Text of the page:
Sources and further reading:

  • J.N.L. Baker, ‘The College in the Long Vacation’, Jesus College Magazine 1949, pages 14–15
  • J.N.L. Baker, ‘Jesus College’, pages 264–279 in H.E. Salter & M.D. Lobel (editors), A History of the County of Oxford, Volume 3: The University of Oxford (London: Oxford University Press for the Institute of Historical Research, 1954)
  • J.N.L. Baker, ‘Edmund Meyricke and his benefaction’, Jesus College Record 1966, pages 19–28
  • J.N.L. Baker, Jesus College, Oxford 1571–1971 (Oxford: Jesus College, 1971), page 58
  • Derek Long, ‘Sir Leoline Jenkins Laboratories 1907–47’, Jesus College Record 1995/96 pages 46–57
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September 2015 Book of the Month: A Table of Humane Passions by Nicholas Coeffeteau (1621)

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Title-page of Coeffeteau’s A Table of Humane Passions: Fellows’ Library N.5.22 Gall. (© Jesus College, Oxford)

This book discusses the passions (or emotions), a key concept of early modern moral philosophy. The title-page depicts the passions as allegorical figures in mannered poses, holding emblematic objects such as Hope’s anchor. Despite their abstract portrayal, the passions were seen to have tangible effects on both the individual’s health and the state of the body politic.

Coeffeteau’s understanding of the passions arises from Aristotle’s theory of the tripartite vegetative, sensitive and rational soul. He situates the passions in the sensitive part, arguing that the reasonable soul should limit the emotional excesses and associated physical illnesses which affect everybody. Coeffeteau contrasts his pragmatic attitude with the Stoic ideal of the imperturbable virtuous man.

Latin inscription 'Posse et nolle nobile': Fellows' Library N.5.22 Gall. (© Jesus College, Oxford)

Latin inscription ‘Posse et nolle nobile’: Fellows’ Library N.5.22 Gall. (© Jesus College, Oxford)

This edition presents the translation of Edward Grimeston, a prolific translator and sergeant-at-arms for King James I. It is testament to the flourishing market for French works on the passions, which was to culminate with the English publication of Descartes’ Passions of the Soule in 1650. Its previous owners include one James Coulbye and former Principal Jonathan Edwards. The latter’s inscription ‘posse et nolle nobile’ (to have power and to abstain from using it is noble) is an apt aphorism for a book about developing self-restraint.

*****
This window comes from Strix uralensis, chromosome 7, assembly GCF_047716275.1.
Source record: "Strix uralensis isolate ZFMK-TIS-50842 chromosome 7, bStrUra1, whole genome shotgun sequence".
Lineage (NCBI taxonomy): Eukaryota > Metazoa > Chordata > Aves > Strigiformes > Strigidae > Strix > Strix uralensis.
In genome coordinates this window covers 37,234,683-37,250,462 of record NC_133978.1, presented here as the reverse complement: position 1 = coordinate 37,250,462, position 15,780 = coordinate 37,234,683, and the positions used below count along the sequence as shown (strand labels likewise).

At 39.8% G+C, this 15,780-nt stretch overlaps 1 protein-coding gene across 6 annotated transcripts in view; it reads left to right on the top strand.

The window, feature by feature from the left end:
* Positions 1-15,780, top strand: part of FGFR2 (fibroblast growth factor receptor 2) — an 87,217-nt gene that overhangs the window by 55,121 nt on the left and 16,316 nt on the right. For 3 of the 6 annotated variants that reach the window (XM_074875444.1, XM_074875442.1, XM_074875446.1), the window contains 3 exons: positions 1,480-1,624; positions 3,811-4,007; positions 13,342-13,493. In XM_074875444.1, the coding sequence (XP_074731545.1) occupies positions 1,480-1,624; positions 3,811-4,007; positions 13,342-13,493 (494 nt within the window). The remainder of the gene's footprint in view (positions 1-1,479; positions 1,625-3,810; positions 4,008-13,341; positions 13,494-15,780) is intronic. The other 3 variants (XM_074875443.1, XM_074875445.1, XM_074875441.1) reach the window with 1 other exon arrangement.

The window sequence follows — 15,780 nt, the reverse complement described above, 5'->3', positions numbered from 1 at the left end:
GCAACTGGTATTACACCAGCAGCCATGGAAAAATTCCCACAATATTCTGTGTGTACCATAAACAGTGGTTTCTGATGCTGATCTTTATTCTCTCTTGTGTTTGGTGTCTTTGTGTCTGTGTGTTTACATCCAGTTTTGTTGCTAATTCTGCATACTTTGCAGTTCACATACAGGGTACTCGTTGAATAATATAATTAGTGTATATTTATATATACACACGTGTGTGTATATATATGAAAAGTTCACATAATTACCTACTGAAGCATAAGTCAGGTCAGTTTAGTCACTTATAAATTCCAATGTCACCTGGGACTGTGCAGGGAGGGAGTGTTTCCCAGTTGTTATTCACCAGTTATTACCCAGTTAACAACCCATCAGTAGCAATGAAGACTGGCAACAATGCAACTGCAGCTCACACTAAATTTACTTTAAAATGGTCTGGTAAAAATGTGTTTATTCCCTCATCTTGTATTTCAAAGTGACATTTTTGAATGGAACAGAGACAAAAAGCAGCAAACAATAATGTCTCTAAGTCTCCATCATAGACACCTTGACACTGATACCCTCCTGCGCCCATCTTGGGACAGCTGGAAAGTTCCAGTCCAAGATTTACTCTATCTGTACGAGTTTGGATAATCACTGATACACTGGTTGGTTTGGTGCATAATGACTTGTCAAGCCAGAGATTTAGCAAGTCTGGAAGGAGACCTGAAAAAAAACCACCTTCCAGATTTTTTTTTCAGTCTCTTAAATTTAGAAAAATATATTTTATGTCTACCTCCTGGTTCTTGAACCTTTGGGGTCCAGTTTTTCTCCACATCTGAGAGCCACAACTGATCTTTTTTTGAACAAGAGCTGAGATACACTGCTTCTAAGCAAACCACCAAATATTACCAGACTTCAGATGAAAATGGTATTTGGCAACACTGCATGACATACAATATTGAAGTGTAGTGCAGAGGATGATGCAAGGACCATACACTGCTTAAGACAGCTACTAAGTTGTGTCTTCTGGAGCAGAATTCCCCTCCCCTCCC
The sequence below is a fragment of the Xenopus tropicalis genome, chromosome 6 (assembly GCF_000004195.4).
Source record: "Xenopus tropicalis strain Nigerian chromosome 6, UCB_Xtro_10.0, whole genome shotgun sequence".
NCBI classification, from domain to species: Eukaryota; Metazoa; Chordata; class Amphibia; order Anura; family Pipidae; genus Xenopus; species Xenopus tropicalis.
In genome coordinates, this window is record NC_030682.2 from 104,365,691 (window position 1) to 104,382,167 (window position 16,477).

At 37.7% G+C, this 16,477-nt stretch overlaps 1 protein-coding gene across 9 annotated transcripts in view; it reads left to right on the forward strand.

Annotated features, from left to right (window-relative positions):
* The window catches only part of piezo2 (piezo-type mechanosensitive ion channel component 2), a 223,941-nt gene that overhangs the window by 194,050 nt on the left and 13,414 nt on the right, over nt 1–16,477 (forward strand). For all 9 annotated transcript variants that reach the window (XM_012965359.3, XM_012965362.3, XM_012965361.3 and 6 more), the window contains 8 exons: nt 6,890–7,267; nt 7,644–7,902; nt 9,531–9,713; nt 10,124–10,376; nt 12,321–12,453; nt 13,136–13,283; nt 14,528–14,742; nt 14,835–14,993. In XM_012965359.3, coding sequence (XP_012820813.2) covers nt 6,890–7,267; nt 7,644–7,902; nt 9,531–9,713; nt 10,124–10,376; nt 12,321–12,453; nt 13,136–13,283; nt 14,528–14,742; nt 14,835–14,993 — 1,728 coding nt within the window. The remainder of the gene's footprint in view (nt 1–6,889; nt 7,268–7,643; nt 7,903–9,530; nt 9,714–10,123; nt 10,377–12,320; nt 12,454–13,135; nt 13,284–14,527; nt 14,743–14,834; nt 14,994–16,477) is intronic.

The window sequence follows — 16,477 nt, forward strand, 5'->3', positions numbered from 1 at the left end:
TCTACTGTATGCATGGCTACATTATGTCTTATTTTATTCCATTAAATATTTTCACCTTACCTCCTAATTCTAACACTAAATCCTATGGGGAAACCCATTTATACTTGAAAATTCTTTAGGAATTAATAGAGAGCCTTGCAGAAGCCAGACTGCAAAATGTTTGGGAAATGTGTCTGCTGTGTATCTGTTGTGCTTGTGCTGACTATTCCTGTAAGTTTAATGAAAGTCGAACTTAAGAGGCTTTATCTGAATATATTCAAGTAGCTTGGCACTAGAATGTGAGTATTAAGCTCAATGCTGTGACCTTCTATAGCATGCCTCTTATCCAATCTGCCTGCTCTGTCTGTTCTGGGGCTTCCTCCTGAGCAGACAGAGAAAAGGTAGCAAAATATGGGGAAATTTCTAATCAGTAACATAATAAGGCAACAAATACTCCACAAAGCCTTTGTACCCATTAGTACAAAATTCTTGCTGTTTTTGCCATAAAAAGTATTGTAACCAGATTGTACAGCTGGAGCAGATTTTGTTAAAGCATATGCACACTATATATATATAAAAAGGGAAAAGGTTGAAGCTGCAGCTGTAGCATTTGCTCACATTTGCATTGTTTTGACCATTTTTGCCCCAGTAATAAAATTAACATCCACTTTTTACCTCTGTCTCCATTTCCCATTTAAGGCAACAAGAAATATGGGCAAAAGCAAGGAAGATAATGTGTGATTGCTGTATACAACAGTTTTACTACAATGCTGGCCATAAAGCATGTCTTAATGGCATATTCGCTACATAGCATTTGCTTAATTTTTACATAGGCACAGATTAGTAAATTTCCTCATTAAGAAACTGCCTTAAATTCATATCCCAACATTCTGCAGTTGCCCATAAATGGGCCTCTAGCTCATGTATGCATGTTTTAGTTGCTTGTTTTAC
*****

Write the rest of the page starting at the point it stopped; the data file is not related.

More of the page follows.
Emma Jones (Library Assistant, 2015)

Sources and further reading:

  • Paster, Gail Kern, Rowe, Katherine and Floyd-Wilson, Mary, Reading the Early Modern Passions: Essays in the Cultural History of Emotion (Philadelphia : University of Pennsylvania Press, 2004).
  • Schmitter, Amy M., ‘Passions and Affections’ in Peter R. Anstey (ed.) The Oxford Handbook of British Philosophy in the Seventeenth Century (Oxford: Oxford University Press, 2013), pages 442–471.
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August 2015 Book of the Month: Steganographia by Johannes Trithemius (1606)

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Title-page of Steganographia: Fellows’ Library M.7.7 Gall. (© Jesus College, Oxford)

Steganography, in modern usage, is the art of concealing a message – not just concealing its content, but disguising that a hidden message exists. Appropriately, although this book appears to offer instructions for magical communication with angels, it conceals a guide to cryptography, that is, writing in code.

Johannes of Trittenheim (1462–1516) was a German monk and historian. He wrote the Steganographia around 1500 and it circulated in handwritten copies for the next century. One transcript belonged to the Elizabethan conjuror John Dee and is now preserved in the National Library of Wales.

This was its first printed publication, long after Trithemius’s death. His Faustian reputation swiftly led to the inclusion of Steganographia in the Catholic Index Librorum Prohibitorum or List of Prohibited Books.

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A table in Book III, enciphering (in corrupted German) ‘nit lais duher zu mir noit gch andel us zudas ich lden brenge ail weis soch behalt’: Fellows’ Library M.7.7 Gall. (© Jesus College, Oxford)

Printed at the end is the Clavis, or Key, which explains the method of encryption in the first two parts of the Steganographia. The third section, however, remained unexplained until 1998, when the tables of numbers were identified as a substitution cipher.

Owen McKnight (Librarian)

Sources and further reading:

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From Alice to Zuleika

Just in time for Alice’s Day, the Meyricke Library’s Oxford collection has been updated. It contains a selection of books covering everything from pioneering medical discoveries to guided walks of the city centre. The collection has been enhanced by the addition of some Oxford-related fiction, from Carroll’s Alice’s Adventures in Wonderland to Beerbohm’s Zuleika Dobson.

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A selection of books from the updated Oxford collection in the Meyricke Library (© Jesus College, Oxford)

The collection is available in the Periodicals Room for all current college members to use and can be explored by searching for shelfmarks beginning OX on SOLO. Suggestions for new books are encouraged.

Emma Jones (Library Assistant)